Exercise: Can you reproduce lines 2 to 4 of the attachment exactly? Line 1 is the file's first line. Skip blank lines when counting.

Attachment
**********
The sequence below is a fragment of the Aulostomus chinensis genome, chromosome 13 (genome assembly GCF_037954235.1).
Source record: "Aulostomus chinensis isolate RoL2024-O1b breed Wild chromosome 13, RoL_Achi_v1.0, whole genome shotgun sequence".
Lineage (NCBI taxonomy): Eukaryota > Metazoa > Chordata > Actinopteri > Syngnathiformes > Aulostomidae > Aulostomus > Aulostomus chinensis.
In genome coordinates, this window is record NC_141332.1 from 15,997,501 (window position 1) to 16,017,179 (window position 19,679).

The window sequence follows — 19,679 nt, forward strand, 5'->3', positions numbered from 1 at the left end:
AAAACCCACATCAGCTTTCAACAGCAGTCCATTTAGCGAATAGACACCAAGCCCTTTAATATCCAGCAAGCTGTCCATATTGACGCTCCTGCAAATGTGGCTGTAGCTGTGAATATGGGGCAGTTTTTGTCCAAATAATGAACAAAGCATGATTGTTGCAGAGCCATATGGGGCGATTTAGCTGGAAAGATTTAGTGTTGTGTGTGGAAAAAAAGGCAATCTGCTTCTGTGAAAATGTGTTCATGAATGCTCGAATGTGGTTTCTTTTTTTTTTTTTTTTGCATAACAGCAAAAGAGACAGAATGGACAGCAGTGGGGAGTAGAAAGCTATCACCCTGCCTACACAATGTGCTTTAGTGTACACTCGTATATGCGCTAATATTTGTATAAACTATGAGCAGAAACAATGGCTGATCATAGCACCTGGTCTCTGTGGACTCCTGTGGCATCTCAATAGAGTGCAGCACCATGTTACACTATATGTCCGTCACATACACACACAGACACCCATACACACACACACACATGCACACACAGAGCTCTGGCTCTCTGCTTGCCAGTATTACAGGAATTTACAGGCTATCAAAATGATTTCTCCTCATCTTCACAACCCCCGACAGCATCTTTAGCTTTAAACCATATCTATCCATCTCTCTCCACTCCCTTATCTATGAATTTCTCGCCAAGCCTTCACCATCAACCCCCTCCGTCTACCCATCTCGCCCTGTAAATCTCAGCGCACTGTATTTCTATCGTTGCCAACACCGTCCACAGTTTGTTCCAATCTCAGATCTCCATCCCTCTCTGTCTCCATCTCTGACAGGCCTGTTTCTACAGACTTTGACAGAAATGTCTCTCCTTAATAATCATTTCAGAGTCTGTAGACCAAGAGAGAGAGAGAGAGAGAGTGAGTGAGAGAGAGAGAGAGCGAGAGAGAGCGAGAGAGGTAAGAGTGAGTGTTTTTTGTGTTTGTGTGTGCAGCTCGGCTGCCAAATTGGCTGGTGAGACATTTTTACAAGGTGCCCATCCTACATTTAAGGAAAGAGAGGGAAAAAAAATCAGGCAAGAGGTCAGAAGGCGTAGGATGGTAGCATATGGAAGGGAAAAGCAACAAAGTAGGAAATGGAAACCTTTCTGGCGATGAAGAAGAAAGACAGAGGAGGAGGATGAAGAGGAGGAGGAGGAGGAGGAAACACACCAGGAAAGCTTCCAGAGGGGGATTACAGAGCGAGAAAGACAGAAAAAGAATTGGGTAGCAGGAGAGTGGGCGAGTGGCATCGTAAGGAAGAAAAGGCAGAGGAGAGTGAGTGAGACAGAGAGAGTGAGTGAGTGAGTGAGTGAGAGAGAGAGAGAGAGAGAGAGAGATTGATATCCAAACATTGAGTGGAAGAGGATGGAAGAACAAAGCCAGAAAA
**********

Source record: "Aulostomus chinensis isolate RoL2024-O1b breed Wild chromosome 13, RoL_Achi_v1.0, whole genome shotgun sequence".
Lineage (NCBI taxonomy): Eukaryota > Metazoa > Chordata > Actinopteri > Syngnathiformes > Aulostomidae > Aulostomus > Aulostomus chinensis.
In genome coordinates, this window is record NC_141332.1 from 15,997,501 (window position 1) to 16,017,179 (window position 19,679).